General Pacing Tips and Strategies:
First, if you have come here and you have yet to watch our Skipping Questions and Pacing Lesson Video, go there and watch it!
Now, that you have watched this lesson video, let's try to really dissect pacing and pacing strategies at a deeper level, with more specificity. The best way to improve your speed is to improve your accuracy. I'd recommend first practicing questions without a timer; this will allow you to focus on your accuracy without the ticking clock causing you any stress. Once you become more familiar with the concepts on the GRE, start to time your sessions.
The transition from accuracy to speed can cause problems at first. After taking as much time as possible to answer a question, now you have to think about speed. Increasing your speed while maintaining your accuracy will not come over night. It is a process. So, take your time with it. Imagine that you're training to be a world class swimmer: technique (or accuracy in this case) will equate to speed. Regardless of how quickly you are answering you questions, you should maintain the technique (the accuracy) that you developed before you began working on maximizing your pace. Keeping this in mind, you must set achievable goals as you attempt to improve your pacing! Try to answer questions at a pace of three minutes per question. The next day, set a faster pace, like two and half minutes per question. Do this day by day until you are answering questions at the target times:
- Math ≈ 1:45 per question
- Verbal ≈ 1:30 per question
Remember that lesson video that you watched before you started reading all of this? There is one incredibly important strategy that we discuss in that lesson that is important enough to talk about twice. I can't emphasize enough how important it is to skip the difficult questions and answer the easy questions first. You wouldn't climb to the top of a tree to grab an apple if there is a perfectly delicious-looking apple hanging within arms-reach would you? No, you wouldn't. You should be grabbing the "low hanging fruit" on the GRE as well! For any problem that seems like it's going to need some thought or that you don't know how to approach it, mark it and skip it. Finish all of the easy questions first, and come back to the marked problems afterward. Once you have completed the whole section once, go to the "Review" screen and return to each question you marked. Now you have more time to work on the harder problems since you already answered all of the easier ones.
The Verbal Section (Specifically Reading Comprehension) and Pacing:
A lot of students come to us and ask us specifically about reading comprehension pacing. They're understandable questions. The reading comprehension problems are pretty involved. They include a lot of reading, and reading can take a lot of time. Reading long passages is not conducive to a fast pace. However, it's difficult to know if you have appropriate pace if you don't know how long you should be spending on each questions type. That's why we have created a question-type pacing breakdown! Here is the breakdown:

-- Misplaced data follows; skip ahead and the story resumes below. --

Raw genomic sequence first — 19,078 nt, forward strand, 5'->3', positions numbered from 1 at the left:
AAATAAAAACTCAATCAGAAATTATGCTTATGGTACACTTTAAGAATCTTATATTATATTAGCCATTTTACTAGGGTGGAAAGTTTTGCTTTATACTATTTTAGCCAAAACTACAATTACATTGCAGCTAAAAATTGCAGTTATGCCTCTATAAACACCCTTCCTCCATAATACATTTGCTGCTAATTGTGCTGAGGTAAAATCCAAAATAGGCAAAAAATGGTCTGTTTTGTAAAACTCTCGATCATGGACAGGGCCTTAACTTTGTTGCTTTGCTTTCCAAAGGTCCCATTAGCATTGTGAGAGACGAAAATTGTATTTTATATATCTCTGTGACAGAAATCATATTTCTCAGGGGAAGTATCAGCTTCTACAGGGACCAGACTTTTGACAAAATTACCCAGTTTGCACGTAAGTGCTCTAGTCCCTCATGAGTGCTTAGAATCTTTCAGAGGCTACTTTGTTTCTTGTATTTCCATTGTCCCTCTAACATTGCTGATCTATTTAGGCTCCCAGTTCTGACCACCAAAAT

One-Blank Text Completions: 20 – 45 seconds
Sentence Equivalence: 20 – 60 seconds
Two-Blank Text Completions: 30 – 75 seconds
Three-Blank Text Completions: 45 sec – 2 min
Short Reading Passage (including time to read passage): 45 sec – 1:45 min
Long Reading Passage: 1:00 – 3:00 min
If you find yourself spending longer than the maximum time that we suggest that you should work on a question, you should move on to the next question and come back to it.
For the reading comprehension questions, it is particularly important that you begin by reading slowly. Again, it is important that you read with accuracy before your start reading with speed. When you have to read a passage multiple times, this is when you start to lose time on the test.
To help you on your journey to GRE Reading Comprehension domination, I'd like to provide you with some resources that will help you on your path to success. Each one tackles a different aspect of reading comprehension, and if you want to improve your reading comprehension so that you don't have to read passages multiple times, dive into these resources:
- Pacing on GRE Reading Comprehension (RC)
- GRE Reading Comprehension Pacing
- GRE Student Post: Pace Yourself!
- How to Approach Questions
- Example of How a Passage is Outlined
- Identifying Patterns in Passages
- Pacing Strategies
- Active Reading Strategies for the GRE
Other Useful Blog Posts that will Help you Improve your Overall Pacing:
If you've made it this far into this blog post and your question still hasn't been answered, your ever-elusive answer may be waiting in one of these two blogs.